Sunday, August 19, 2007

the good, the bad, and the ugly

I think I'll make this news roundup a Sunday morning tradition.

The good:
Valerie Plame's agency classmate and my favorite former spook Larry Johnson, as well as five distinguished soldiers in the 82nd Airborne, weigh in on the surge. Don't be fooled by the ridiculous propaganda barrage that is currently meant to clear the way for the Petraeus branded report before congress next month.

From Larry Johnson's post at no quarter:
As for the U.S. military strategy in Iraq, can anyone explain how it took us 3 years to rediscover ‘clear and hold’, and a 4th to begin implementing it? Has any other counter-insurgency strategy ever worked? The Viet Nam experience was so traumatic that we refused to learn anything from it.
From the airborne "All-Americans" at the NYTimes:
The claim that we are increasingly in control of the battlefields in Iraq is an assessment arrived at through a flawed, American-centered framework. Yes, we are militarily superior, but our successes are offset by failures elsewhere.
At the same time, the most important front in the counterinsurgency, improving basic social and economic conditions, is the one on which we have failed most miserably.
In the end, we need to recognize that our presence may have released Iraqis from the grip of a tyrant, but that it has also robbed them of their self-respect. They will soon realize that the best way to regain dignity is to call us what we are — an army of occupation — and force our withdrawal.
We need not talk about our morale. As committed soldiers, we will see this mission through.
The bad:
This article titled "Ammo shortages squeezes police forces," in which an intrepid AP reporter exposes higher small arms ammo costs, but uncritically relays the explanations given by police departments and ammunition manufacturers.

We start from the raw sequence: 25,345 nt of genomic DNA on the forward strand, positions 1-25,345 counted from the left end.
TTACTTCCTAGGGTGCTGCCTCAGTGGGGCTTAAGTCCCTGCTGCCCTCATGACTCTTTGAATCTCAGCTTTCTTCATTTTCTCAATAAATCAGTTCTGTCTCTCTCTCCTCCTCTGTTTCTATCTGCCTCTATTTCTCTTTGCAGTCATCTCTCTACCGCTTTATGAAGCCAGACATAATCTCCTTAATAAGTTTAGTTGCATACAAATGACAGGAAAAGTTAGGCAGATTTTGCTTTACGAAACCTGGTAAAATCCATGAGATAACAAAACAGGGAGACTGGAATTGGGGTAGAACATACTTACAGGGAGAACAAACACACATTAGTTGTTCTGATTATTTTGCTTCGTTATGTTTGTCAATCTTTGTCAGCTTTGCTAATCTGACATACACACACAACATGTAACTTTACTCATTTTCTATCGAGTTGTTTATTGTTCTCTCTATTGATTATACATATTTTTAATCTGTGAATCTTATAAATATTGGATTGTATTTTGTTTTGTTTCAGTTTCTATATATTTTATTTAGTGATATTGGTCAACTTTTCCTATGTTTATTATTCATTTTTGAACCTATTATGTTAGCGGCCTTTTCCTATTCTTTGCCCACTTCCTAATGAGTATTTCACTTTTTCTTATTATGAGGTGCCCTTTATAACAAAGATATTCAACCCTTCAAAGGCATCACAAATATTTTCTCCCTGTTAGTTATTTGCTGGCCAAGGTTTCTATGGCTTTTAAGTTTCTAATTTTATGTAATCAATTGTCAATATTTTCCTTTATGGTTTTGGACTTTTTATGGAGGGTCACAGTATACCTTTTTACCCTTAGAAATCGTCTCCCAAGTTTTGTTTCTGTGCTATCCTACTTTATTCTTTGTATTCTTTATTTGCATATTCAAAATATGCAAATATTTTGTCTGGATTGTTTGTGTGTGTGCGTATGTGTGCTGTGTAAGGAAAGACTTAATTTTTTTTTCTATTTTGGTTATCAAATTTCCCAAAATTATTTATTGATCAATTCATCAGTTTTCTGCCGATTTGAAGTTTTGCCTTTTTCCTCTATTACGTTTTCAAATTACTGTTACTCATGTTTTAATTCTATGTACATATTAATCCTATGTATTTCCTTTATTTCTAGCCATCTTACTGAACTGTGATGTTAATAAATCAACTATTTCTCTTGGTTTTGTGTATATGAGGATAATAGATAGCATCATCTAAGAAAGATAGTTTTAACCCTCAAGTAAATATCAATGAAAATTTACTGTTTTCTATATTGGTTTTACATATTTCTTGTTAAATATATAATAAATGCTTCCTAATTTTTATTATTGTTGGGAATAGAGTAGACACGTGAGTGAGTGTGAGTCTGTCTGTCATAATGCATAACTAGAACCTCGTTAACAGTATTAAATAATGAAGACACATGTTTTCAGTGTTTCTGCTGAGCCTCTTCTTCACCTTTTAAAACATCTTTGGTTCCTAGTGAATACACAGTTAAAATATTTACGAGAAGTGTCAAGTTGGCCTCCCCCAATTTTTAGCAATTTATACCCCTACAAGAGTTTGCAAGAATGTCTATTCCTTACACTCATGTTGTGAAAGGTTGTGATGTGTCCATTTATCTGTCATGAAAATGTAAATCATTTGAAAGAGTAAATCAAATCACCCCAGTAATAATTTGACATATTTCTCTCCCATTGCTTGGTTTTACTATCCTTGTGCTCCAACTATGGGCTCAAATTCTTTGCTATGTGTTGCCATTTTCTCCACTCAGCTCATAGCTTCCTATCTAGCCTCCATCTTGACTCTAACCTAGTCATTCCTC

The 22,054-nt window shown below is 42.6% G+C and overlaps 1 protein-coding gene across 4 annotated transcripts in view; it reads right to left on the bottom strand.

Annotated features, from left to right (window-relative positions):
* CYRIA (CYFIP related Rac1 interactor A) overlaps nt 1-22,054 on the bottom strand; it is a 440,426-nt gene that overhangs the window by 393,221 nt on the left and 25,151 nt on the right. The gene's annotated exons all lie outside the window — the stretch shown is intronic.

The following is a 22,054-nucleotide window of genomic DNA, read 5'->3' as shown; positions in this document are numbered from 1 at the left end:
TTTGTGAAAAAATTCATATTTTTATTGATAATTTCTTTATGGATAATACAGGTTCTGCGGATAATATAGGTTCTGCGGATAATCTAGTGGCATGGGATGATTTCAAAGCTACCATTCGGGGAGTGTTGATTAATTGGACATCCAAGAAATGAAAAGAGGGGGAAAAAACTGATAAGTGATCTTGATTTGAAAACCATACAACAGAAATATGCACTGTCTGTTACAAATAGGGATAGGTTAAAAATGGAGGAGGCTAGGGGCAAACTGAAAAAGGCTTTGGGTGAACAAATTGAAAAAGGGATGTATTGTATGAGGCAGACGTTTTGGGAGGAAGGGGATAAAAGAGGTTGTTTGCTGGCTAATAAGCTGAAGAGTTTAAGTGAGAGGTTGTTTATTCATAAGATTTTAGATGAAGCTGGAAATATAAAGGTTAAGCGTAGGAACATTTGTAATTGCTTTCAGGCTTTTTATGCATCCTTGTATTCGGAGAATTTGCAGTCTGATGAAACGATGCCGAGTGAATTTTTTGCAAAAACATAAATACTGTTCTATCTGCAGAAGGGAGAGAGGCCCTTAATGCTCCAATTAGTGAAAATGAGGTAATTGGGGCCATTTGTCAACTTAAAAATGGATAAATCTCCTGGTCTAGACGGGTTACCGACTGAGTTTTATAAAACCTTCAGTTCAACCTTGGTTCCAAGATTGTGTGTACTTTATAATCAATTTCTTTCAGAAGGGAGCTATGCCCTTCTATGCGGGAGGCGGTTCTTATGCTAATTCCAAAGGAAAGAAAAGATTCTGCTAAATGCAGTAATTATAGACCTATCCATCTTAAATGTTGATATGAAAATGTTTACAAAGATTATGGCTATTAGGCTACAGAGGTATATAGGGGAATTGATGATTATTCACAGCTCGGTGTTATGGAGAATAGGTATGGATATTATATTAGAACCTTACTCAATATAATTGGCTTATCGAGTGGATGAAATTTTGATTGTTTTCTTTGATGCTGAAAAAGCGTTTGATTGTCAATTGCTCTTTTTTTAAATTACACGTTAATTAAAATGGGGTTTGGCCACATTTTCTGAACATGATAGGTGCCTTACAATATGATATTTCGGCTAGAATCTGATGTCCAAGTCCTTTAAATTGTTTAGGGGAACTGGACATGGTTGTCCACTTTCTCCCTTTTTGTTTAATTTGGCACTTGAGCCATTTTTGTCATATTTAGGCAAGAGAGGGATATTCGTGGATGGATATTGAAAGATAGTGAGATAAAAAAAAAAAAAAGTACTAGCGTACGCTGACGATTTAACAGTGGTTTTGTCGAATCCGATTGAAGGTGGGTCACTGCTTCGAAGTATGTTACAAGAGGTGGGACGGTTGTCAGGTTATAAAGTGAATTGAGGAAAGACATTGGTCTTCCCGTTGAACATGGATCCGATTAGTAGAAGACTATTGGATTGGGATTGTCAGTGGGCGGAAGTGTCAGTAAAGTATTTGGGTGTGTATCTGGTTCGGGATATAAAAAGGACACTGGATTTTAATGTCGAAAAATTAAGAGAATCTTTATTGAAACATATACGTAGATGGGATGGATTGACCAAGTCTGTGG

In Trenton, N.J., a lack of available ammunition led the city to give up plans to convert its force to .45-caliber handguns. Last year, the sheriff’s department in Bergen County, N.J., had to borrow 26,000 rounds of .40-caliber ammunition to complete twice-a-year training for officers.
In Phoenix, an order for .38-caliber rounds placed a year ago has yet to arrive, meaning no officer can currently qualify with a .38 Special revolver.
The three calibers mentioned in those paragraphs just aren't in significant use in Iraq. They are all handgun/submachine gun calibers, in other words, rounds which are almost never fired in anger over there unlike actual rifle ammo like .223.

The real story here is that ammunition manufacturers are diverting production to the .223, and not just because the military is buying more of it. The military makes most of its own; the increased demand comes in the form of
wannabe paramilitary wankers plinking at paper targets and Mexicans so that they too can experience the thrill of war as conveyed to them via YouTube, and the private firms in Iraq whose personnel nearly match the number of military forces there. And the higher prices quite simply reflect Halliburtonesque price gouging: because they can.

Then you have a collection of policeman who solemnly nod that they literally can't find the ammo they need, when in fact all they really want is to pour a little fear onto the ammo price hike in the hopes of bigger budgets. And more power to them. But please, let's not pretend that America of all places has suddenly run out of handgun ammunition.

The ugly:
Sitting here in Berlin, in a part of the world where government actually functions, bridges don't disintegrate, mines don't collapse, and getting sick doesn't bankrupt you, I can't watch this video and think anything but ugly thoughts about the junta in Washington, who wouldn't have survived a week in a parliamentary democracy after something like this:

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